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ITC Finds Samsung Guilty of Violating Apple Patents, Delares Ban on Older Samsung Products

ITC Finds Samsung Guilty of Violating Apple Patents, Delares Ban on Older Samsung Products

It’s been a good week for Apple in their ongoing legal battle against Samsung. Following news earlier this week that President Obama vetoed a Samsung import ban on many Apple products, the U.S. International Trade Commission ruled this afternoon that Samsung is indeed guilty of violating a pair of Apple’s patents. Along with the verdict, the ITC also issued a full import and sales ban on several of Samsung’s older products.

Samsung Apple Legal

GigaOM reports, citing news alerts from Bloomberg and The Wall Street Journal:

The U.S. International Trade Commission (ITC) has handed a partial victory to Apple in its patent infringement claims against Samsung, according to reports from Bloomberg and The Wall Street Journal. The Journal in a breaking news alert adds that ITC has ordered ban on a few Samsung devices that infringe two Apple patents and that ITC has found no Samsung violations on four other Apple patents. The victory could put Samsung’s smartphones and tablets business in jeopardy.

FOSS Patents provides additional details, including which specific patents were involved:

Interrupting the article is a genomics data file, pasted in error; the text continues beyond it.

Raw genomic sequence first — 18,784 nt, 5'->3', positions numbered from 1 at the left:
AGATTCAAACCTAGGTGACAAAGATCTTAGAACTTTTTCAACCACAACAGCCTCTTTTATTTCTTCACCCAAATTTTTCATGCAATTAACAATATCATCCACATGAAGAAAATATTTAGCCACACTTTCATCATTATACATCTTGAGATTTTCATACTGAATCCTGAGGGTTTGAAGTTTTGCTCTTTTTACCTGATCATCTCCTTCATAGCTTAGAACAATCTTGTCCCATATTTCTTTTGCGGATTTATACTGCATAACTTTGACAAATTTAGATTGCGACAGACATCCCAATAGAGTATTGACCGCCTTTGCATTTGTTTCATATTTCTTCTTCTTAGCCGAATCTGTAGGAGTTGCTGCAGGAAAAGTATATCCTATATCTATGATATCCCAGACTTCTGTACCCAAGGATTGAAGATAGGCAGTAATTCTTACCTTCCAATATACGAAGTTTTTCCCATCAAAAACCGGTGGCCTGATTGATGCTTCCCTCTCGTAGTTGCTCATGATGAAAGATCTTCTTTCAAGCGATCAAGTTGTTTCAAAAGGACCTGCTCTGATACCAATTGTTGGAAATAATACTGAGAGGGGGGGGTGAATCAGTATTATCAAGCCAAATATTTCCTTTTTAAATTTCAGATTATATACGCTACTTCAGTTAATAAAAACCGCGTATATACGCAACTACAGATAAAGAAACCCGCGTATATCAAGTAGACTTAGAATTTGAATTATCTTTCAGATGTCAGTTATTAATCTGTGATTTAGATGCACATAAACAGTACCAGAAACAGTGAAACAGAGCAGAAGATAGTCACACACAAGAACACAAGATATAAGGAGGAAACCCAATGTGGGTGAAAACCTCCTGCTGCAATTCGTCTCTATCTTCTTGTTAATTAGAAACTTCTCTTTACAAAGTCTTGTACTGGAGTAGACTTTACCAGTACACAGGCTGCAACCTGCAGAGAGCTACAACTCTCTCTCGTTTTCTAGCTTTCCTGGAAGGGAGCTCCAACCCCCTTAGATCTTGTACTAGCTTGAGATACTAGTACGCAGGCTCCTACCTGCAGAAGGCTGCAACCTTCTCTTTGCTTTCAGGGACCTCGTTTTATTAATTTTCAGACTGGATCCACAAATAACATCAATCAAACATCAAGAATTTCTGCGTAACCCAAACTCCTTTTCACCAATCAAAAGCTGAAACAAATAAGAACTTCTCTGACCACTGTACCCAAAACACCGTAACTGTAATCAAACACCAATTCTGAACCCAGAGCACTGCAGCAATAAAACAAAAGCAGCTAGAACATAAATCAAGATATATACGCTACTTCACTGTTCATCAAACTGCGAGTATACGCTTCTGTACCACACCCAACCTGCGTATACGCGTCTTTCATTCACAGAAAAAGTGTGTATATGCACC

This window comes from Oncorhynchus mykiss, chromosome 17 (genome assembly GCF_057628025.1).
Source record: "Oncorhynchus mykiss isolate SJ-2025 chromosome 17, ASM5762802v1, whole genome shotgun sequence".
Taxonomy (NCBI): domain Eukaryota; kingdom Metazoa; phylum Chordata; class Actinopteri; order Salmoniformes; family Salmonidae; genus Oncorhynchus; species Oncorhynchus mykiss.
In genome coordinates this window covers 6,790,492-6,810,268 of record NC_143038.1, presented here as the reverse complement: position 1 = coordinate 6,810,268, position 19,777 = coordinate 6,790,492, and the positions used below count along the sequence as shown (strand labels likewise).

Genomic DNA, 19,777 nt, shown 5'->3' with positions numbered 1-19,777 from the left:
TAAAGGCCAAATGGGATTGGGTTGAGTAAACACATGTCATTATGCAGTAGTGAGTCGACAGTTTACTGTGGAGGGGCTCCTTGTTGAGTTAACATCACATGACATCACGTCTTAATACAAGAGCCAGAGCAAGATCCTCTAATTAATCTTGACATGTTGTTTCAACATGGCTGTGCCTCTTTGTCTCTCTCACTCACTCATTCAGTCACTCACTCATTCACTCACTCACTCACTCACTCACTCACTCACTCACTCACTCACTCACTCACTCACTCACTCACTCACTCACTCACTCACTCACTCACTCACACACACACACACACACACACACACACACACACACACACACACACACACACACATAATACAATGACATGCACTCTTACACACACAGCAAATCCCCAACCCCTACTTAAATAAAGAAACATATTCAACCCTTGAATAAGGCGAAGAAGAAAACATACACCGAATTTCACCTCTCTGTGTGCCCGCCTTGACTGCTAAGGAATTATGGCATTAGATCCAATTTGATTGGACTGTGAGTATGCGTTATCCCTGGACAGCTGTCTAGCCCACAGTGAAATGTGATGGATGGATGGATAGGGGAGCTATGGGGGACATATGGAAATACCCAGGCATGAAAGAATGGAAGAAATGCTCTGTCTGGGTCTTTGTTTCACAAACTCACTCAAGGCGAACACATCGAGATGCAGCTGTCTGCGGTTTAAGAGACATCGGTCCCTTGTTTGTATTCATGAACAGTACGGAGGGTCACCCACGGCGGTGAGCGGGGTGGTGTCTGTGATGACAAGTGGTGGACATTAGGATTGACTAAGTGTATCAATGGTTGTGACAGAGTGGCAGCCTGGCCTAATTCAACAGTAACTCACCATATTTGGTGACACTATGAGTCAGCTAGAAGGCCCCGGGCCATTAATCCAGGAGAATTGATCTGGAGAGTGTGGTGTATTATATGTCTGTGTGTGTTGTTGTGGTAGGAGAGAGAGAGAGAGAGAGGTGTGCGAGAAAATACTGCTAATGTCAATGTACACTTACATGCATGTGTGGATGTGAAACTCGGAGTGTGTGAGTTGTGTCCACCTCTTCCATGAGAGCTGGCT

Today the United States International Trade Commission (USITC, or just ITC) handed down its final ruling on Apple’s July 2011 complaint against Samsung. Over the last few months the Commission, the U.S. trade agency’s highest-level decision-making body, conducted athorough review of two preliminary rulings by Administrative Law Judge (ALJ) Thomas B. Pender, and concluded that Samsung infringes the following two Apple patents, which it failed to prove invalid and with respect to which Apple established the existence of a domestic industry:

The import ban is similar to the one against Apple that Obama recently vetoed – and considering that move cost Samsung a $1 billion loss, this is sure to come as some very unwelcome news to the Korean electronics giant. The import ban will be sent to President Obama for a review, and if Obama does not object to the ruling (and it’s pretty unlikely that he will), the ban will go into event within 60 days.

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